The key ingredient to change

I have over the years begun to see a pattern when it comes to how I learn new things, and here’s what I have observed; I first ask myself what is this new subject, skill, knowledge etc similar too, what do I know already that it is like? We as human beings have been evolving for hundreds of thousands of years, and our fantastic ability to notice a pattern and repeat a pattern that works over time is probably one of the reasons why we are still here on planet earth.

This patterned way of learning, looking for similarities with what we already thought we knew, in order to make sense of this new thing being told us has served us very well indeed.

In the model of NLP there is a presupposition: human beings are not broken, and do not need
fixing, in fact, the patterns we have developed to survive life are working well. Now, we may say
we don’t like aspects of our lives as they are, but it is still these very patterns, running largely
outside of our conscious mind control, that keep us right where we are at this moment.

The fact that we have this wonderful mechanism, causing us to survive is both a blessing and a curse, it works perfectly and has done for thousands of year, so when it comes to the task of
changing our lives and the behaviours we say we don’t want any more, it’s the brilliance of this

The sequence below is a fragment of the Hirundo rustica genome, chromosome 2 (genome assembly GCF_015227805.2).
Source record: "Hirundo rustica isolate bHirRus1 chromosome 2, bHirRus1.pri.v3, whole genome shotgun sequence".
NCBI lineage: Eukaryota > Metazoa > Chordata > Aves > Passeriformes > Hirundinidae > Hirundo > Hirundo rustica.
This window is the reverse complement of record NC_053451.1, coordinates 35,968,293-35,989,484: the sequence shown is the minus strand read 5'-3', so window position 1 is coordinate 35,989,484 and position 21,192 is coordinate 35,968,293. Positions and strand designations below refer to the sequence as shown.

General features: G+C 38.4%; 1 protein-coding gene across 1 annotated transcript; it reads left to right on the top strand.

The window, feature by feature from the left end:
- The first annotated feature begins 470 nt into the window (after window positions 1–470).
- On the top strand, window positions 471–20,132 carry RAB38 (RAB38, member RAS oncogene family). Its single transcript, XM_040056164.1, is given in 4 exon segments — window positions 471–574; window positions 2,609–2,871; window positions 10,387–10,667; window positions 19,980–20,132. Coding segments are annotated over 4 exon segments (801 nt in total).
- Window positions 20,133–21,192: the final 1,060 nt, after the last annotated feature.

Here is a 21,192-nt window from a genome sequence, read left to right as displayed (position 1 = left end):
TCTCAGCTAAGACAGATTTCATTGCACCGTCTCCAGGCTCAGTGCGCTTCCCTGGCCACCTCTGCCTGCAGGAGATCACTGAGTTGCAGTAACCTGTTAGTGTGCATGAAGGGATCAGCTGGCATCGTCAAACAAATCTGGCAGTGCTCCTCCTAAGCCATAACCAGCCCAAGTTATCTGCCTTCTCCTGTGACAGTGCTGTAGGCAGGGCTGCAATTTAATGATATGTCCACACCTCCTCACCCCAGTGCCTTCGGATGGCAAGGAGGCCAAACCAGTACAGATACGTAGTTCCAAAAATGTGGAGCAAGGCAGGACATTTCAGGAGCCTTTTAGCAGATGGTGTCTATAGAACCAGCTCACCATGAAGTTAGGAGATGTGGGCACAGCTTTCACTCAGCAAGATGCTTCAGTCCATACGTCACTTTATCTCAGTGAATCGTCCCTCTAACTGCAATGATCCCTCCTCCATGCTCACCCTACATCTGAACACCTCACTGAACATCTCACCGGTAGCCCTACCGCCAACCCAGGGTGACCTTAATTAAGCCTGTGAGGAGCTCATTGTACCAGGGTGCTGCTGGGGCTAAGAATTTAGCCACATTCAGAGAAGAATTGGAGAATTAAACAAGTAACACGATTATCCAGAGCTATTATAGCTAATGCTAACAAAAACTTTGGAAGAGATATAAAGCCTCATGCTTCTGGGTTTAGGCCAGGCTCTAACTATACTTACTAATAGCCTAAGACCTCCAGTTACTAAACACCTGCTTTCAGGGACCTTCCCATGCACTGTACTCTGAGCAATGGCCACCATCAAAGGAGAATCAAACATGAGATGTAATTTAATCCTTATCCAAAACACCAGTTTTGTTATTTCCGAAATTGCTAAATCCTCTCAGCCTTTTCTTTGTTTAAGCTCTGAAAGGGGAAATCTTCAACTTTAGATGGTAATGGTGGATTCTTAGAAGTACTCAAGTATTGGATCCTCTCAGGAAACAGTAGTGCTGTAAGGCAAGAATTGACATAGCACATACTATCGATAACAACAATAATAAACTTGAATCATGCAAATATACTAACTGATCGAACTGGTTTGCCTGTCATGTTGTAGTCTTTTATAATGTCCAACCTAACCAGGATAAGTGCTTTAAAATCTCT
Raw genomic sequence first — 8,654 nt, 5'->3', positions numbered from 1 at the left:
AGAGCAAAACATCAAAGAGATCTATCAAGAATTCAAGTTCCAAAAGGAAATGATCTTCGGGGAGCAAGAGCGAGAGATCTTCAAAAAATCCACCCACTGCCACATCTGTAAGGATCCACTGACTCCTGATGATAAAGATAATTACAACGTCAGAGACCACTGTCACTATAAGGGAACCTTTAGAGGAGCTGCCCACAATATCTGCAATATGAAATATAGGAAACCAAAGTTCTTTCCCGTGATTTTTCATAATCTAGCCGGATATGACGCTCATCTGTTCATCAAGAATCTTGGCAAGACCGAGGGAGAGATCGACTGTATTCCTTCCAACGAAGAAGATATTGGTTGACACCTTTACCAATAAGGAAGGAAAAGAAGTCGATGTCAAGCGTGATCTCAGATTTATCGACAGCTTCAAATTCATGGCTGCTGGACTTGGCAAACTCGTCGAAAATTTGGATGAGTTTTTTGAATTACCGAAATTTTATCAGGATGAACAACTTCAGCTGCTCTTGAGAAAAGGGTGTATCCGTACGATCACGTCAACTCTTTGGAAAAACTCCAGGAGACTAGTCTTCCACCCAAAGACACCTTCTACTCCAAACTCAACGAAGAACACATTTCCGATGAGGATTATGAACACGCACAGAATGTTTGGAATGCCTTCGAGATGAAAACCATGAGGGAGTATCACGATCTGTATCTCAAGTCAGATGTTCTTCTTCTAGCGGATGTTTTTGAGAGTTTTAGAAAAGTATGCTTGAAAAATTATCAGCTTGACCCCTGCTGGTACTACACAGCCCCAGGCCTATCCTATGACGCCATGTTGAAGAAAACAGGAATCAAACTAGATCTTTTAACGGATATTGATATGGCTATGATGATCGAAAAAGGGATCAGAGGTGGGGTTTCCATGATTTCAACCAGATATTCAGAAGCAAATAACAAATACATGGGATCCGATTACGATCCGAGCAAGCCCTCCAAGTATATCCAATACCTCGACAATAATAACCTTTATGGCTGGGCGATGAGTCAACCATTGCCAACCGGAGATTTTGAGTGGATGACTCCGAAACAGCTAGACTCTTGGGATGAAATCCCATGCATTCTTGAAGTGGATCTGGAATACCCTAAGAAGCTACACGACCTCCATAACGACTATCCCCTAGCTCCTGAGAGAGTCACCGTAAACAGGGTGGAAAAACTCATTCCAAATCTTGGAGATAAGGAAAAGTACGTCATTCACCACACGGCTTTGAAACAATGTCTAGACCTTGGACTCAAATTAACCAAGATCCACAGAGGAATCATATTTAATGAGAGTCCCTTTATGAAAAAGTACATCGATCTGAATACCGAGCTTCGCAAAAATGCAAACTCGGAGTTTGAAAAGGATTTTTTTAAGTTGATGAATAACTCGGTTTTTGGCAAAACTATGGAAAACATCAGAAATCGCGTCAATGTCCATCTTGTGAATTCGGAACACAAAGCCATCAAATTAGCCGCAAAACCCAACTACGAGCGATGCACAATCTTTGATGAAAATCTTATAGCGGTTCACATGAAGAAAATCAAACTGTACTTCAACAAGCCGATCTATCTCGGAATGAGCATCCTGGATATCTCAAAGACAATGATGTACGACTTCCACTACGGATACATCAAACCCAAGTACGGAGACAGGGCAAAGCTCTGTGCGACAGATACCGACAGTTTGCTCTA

evolutionary adapted process that works against us making those changes.

The model of evolution is very clear, patterns repeat over many millions of years, then something happens that disrupts the pattern, as a result of the pattern being interrupted something new occurs in the world that has not existed before, an evolution occurs, a fish comes on dry land, a man stands up, behaviours begin to take place that until that moment of disruption where not even thinkable.

This model has a lot to teach us about our own personal and professional lives, inside our birth
institutions we see the evidence of pattern repeating behaviour, the leaders of our NHS birth
cultures often seem to be afraid of any innovation that threatens the patterned ways of working that they have been following for years.

This response makes sense, when seen through the filter of the evolutionary model, disrupting the patterns threatens the very survival of the institution it’s self, and from the point of view of the individual this can be experienced as a threat to their very lives. Remember the ancient structures of the brain that work to keep us alive can now be stimulated by and imagined threat.

The treatment of mavericks by the institutions historically has not been good, yet ironically it is the mavericks, those who challenge the way things have always been, who are the very disrupters we need to see our birth world transform.

In the short video that comes with this blog I talk about how in my life it took my wife dying to
disrupt my patterned way of living. The realisation that all that I called my life was based on a
foundation of patterned beliefs and behaviours running pretty much on automatic.
Life itself will always bring such disruptions, and our illusion of control will inevitably crumble at
some point, but understanding this evolutionary principle which has led to our survival until now can generate enormous hope.

“We can not solve our problems with the same level of thinking that created them”
― Albert Einstein

For any change to happen in the birth world and in our personal lives our patterns need disrupting.

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